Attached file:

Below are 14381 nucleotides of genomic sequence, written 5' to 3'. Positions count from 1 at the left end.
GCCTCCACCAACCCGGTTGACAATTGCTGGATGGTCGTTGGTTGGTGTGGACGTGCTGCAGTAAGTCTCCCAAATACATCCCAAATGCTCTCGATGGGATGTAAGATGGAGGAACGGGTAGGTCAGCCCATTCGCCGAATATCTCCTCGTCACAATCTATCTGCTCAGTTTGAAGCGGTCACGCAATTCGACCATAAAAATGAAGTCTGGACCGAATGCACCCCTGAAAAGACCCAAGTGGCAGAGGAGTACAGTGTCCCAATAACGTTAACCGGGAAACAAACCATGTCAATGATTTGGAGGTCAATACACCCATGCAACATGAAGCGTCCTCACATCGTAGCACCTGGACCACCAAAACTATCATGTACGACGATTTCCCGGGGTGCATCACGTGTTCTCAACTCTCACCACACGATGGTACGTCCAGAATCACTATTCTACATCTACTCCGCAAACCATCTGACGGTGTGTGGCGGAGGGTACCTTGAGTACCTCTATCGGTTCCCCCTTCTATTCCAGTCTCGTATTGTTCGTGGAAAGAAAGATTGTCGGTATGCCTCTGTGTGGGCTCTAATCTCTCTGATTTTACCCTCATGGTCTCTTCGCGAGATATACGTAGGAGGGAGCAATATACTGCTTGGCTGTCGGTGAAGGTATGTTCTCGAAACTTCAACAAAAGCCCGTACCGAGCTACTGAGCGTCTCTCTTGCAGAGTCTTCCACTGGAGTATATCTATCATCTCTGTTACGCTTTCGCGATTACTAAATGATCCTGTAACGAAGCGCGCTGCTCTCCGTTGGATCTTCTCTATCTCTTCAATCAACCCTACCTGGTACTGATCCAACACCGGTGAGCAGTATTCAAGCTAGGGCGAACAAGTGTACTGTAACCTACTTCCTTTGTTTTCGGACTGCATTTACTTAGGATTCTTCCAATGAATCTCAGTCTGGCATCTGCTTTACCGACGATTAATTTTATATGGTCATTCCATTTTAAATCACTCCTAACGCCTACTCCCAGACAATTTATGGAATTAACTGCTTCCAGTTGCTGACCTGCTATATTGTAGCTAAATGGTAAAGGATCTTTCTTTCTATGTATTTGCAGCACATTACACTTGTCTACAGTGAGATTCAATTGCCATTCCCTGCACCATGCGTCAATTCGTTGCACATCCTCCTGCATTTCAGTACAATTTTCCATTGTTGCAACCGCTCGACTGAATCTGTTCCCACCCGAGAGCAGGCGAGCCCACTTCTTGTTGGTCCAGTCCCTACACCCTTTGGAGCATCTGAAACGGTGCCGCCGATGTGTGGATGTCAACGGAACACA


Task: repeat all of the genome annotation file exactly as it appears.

Below are 14381 nucleotides of genomic sequence, written 5' to 3'. Positions count from 1 at the left end.
GCCTCCACCAACCCGGTTGACAATTGCTGGATGGTCGTTGGTTGGTGTGGACGTGCTGCAGTAAGTCTCCCAAATACATCCCAAATGCTCTCGATGGGATGTAAGATGGAGGAACGGGTAGGTCAGCCCATTCGCCGAATATCTCCTCGTCACAATCTATCTGCTCAGTTTGAAGCGGTCACGCAATTCGACCATAAAAATGAAGTCTGGACCGAATGCACCCCTGAAAAGACCCAAGTGGCAGAGGAGTACAGTGTCCCAATAACGTTAACCGGGAAACAAACCATGTCAATGATTTGGAGGTCAATACACCCATGCAACATGAAGCGTCCTCACATCGTAGCACCTGGACCACCAAAACTATCATGTACGACGATTTCCCGGGGTGCATCACGTGTTCTCAACTCTCACCACACGATGGTACGTCCAGAATCACTATTCTACATCTACTCCGCAAACCATCTGACGGTGTGTGGCGGAGGGTACCTTGAGTACCTCTATCGGTTCCCCCTTCTATTCCAGTCTCGTATTGTTCGTGGAAAGAAAGATTGTCGGTATGCCTCTGTGTGGGCTCTAATCTCTCTGATTTTACCCTCATGGTCTCTTCGCGAGATATACGTAGGAGGGAGCAATATACTGCTTGGCTGTCGGTGAAGGTATGTTCTCGAAACTTCAACAAAAGCCCGTACCGAGCTACTGAGCGTCTCTCTTGCAGAGTCTTCCACTGGAGTATATCTATCATCTCTGTTACGCTTTCGCGATTACTAAATGATCCTGTAACGAAGCGCGCTGCTCTCCGTTGGATCTTCTCTATCTCTTCAATCAACCCTACCTGGTACTGATCCAACACCGGTGAGCAGTATTCAAGCTAGGGCGAACAAGTGTACTGTAACCTACTTCCTTTGTTTTCGGACTGCATTTACTTAGGATTCTTCCAATGAATCTCAGTCTGGCATCTGCTTTACCGACGATTAATTTTATATGGTCATTCCATTTTAAATCACTCCTAACGCCTACTCCCAGACAATTTATGGAATTAACTGCTTCCAGTTGCTGACCTGCTATATTGTAGCTAAATGGTAAAGGATCTTTCTTTCTATGTATTTGCAGCACATTACACTTGTCTACAGTGAGATTCAATTGCCATTCCCTGCACCATGCGTCAATTCGTTGCACATCCTCCTGCATTTCAGTACAATTTTCCATTGTTGCAACCGCTCGACTGAATCTGTTCCCACCCGAGAGCAGGCGAGCCCACTTCTTGTTGGTCCAGTCCCTACACCCTTTGGAGCATCTGAAACGGTGCCGCCGATGTGTGGATGTCAACGGAACACA